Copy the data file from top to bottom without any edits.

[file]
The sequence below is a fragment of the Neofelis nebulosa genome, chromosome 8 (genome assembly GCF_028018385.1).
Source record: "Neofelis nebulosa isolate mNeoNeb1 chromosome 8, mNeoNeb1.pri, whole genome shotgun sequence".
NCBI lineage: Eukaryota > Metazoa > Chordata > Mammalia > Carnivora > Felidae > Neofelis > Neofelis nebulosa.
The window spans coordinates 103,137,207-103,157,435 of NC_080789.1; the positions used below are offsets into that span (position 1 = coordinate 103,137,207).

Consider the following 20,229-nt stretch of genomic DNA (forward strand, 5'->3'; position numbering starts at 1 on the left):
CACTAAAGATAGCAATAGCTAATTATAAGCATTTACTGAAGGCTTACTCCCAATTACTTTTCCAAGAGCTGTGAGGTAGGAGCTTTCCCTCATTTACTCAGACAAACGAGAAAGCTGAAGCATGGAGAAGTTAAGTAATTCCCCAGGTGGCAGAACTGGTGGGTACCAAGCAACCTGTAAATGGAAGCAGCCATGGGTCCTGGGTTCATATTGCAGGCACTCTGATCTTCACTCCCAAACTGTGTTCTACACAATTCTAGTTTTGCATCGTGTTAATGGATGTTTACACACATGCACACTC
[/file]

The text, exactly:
The sequence below is a fragment of the Neofelis nebulosa genome, chromosome 8 (genome assembly GCF_028018385.1).
Source record: "Neofelis nebulosa isolate mNeoNeb1 chromosome 8, mNeoNeb1.pri, whole genome shotgun sequence".
NCBI lineage: Eukaryota > Metazoa > Chordata > Mammalia > Carnivora > Felidae > Neofelis > Neofelis nebulosa.
The window spans coordinates 103,137,207-103,157,435 of NC_080789.1; the positions used below are offsets into that span (position 1 = coordinate 103,137,207).

Consider the following 20,229-nt stretch of genomic DNA (forward strand, 5'->3'; position numbering starts at 1 on the left):
CACTAAAGATAGCAATAGCTAATTATAAGCATTTACTGAAGGCTTACTCCCAATTACTTTTCCAAGAGCTGTGAGGTAGGAGCTTTCCCTCATTTACTCAGACAAACGAGAAAGCTGAAGCATGGAGAAGTTAAGTAATTCCCCAGGTGGCAGAACTGGTGGGTACCAAGCAACCTGTAAATGGAAGCAGCCATGGGTCCTGGGTTCATATTGCAGGCACTCTGATCTTCACTCCCAAACTGTGTTCTACACAATTCTAGTTTTGCATCGTGTTAATGGATGTTTACACACATGCACACTC